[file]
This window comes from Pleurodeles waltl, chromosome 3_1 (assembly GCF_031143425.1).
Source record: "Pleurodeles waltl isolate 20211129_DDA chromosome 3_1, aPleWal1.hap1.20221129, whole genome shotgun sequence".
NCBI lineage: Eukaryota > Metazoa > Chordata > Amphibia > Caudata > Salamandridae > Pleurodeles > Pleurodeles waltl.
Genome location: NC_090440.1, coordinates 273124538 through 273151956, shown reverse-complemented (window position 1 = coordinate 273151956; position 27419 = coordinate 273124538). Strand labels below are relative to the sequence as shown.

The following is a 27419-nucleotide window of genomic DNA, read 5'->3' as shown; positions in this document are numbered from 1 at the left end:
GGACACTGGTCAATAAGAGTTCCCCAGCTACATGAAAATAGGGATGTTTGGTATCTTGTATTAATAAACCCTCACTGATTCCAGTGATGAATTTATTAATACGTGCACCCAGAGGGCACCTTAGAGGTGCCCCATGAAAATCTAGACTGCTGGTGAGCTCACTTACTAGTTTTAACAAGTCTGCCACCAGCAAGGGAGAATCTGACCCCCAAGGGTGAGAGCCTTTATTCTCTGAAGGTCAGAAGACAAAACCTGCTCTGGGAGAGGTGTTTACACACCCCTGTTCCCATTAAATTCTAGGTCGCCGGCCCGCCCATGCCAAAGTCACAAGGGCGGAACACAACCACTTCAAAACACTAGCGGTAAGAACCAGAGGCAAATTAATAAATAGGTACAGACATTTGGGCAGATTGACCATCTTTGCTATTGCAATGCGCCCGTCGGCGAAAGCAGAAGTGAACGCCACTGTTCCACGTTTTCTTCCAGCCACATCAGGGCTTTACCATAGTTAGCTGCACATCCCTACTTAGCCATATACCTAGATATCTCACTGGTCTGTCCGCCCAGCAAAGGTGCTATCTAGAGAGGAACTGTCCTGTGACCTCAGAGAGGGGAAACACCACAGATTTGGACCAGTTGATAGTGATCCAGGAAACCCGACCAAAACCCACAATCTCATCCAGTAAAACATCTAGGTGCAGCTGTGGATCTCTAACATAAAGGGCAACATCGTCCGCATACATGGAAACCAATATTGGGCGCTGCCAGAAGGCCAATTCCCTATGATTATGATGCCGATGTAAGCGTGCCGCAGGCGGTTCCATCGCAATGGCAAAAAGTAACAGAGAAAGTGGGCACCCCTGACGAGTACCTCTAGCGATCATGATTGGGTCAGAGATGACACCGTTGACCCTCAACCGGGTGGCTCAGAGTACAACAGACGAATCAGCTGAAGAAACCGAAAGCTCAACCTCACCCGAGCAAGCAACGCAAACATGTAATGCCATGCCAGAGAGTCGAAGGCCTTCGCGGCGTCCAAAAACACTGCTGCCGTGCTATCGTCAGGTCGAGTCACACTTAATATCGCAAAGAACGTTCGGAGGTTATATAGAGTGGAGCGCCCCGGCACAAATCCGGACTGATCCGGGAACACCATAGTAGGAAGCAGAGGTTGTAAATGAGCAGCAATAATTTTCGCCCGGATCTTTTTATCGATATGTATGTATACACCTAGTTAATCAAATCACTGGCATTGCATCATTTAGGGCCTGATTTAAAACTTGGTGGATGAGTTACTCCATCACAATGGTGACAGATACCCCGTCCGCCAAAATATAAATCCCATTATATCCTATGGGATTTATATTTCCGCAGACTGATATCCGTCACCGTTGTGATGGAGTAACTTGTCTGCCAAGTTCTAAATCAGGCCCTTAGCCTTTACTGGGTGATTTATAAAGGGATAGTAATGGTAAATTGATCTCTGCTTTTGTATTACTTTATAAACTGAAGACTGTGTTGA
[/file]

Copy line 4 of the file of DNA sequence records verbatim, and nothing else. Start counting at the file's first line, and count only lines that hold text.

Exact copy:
Genome location: NC_090440.1, coordinates 273124538 through 273151956, shown reverse-complemented (window position 1 = coordinate 273151956; position 27419 = coordinate 273124538). Strand labels below are relative to the sequence as shown.